Ex mayor rubbed shoulders with political and sporting legends

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Former mayor of Wakefield Norman Hazell has a novel filing system for his pictures with the great and the good.

Mr Hazell, 85, doesn’t use a formal photo album as such for his pictures of high-ranking politicians like Edward Heath, famous cricketers like Geoff Boycott and football legend John Charles. These luminaries are all lovingly pasted inside the front covers of their individual biographies.

Mr Hazell met plenty of stars during his long career in local politics. He was a city councillor for 35 years was and was the city’s mayor just after the millennium.

He also contested general and by-elections for the Conservative Party four times. He once campaigned against mining union boss Arthur Scargill in Hemsworth.

Mr Hazell also stood twice for the Wakefield seat in the 1980s and was called down to a reception in Hertfordshire with then Prime Minister Margaret Thatcher.

He said: “Part of it was to have a picture taken with Mrs Thatcher. When it was my turn, I went down on one knee, kissed her hand and said ‘Oh Prime Minister!’.

Mrs Thatcher said, ‘Get off your knees, you clown’.”

“I met her four or five times. Every time I met her I went down on one knee and kissed her hand. Mrs Thatcher said: “Norman Hazell, from Wakefield, I’ve told you to stop kissing my hand. She really had a good sense of humour.”

Politics is just one theme of Mr Hazell’s life, another is his life-long love of cricket.

Perusing his personal archive you see pictures of great cricketers from yesteryear like Wilfred Rhodes, Bill Bowes and Geoff Boycott. Some where taken at Test matches and others on less formal occasions like Mr Bowes’ front garden in Menston. Young Norman bagged the Ashes player’s autograph while cycling past Mr Bowes’ house in 1949.

Mr Hazell comes from a long line of cricketers and played for 39 seasons himself. But the end of his playing days didn’t spell the end of Mr Hazell’s long association with the game.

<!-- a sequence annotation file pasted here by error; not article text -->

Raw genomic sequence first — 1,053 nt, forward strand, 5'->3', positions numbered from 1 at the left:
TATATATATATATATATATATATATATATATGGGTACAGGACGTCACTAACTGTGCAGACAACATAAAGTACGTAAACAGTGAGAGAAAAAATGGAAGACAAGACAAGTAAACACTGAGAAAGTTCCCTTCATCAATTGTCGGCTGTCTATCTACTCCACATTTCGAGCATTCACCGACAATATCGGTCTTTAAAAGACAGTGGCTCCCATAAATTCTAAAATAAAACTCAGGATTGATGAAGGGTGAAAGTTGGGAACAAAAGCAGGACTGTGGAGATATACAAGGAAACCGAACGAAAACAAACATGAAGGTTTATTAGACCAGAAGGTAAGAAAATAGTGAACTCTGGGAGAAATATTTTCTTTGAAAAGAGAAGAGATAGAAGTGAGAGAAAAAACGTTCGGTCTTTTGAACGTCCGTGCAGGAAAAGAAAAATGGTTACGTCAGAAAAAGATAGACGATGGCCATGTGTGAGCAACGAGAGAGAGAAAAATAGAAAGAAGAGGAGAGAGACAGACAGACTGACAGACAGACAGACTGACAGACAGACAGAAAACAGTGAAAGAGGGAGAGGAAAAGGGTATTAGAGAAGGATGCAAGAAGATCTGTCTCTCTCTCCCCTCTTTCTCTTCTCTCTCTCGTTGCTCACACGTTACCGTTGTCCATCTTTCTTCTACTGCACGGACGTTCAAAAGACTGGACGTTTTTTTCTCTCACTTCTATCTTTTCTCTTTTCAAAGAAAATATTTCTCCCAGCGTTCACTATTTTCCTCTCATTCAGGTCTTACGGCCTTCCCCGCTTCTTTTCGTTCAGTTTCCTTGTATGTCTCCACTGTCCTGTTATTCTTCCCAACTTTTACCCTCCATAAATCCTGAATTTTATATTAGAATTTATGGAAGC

He said: “When I retired from cricket, they asked, “Would you umpire the odd game?’I’ve been at it ever since and have done it for 32 seasons.”

His passion for the game is even known in Australia. When he goes to visit his daughter Sarah, officials from local leagues find out and rope him in to officiate. He said: “I love cricket and I can’t say, ‘no’. I retired from umpiring at 80 but I’m still not out.”

Mr Hazell also officiated in a game in England involving former West Indian Test player Collis King. The all rounder had a stint at Calder Grove CC in 1978. The first class cricketer signed an action photo of them out on the pitch, saying Mr Hazell was “great at square leg”.

Perhaps the nicest pictures in Mr Hazell’s collection is an album of photographs from his year as Mayor of Wakefield from 2000 to 2001.

The images range from official visits with his wife Kathleen, a trip to the mining museum with five of his grandchildren, to advertising World Book Day by posing in his mayoral garb while reading Hardy’s The Mayor of Casterbridge.

A personal favourite of his was assembling Wakefield Trinity’s 1960 Challenge Cup winning side for a 40th anniversary reunion picture on the steps of the town hall.

He said: “I was mayor for the millennium, the 40th anniversary of Trinity winning the Rugby League Challenge Cup. I wrote to each player personally.”

And at the centre of it all is Mr Hazell with his chains of office and a match ball.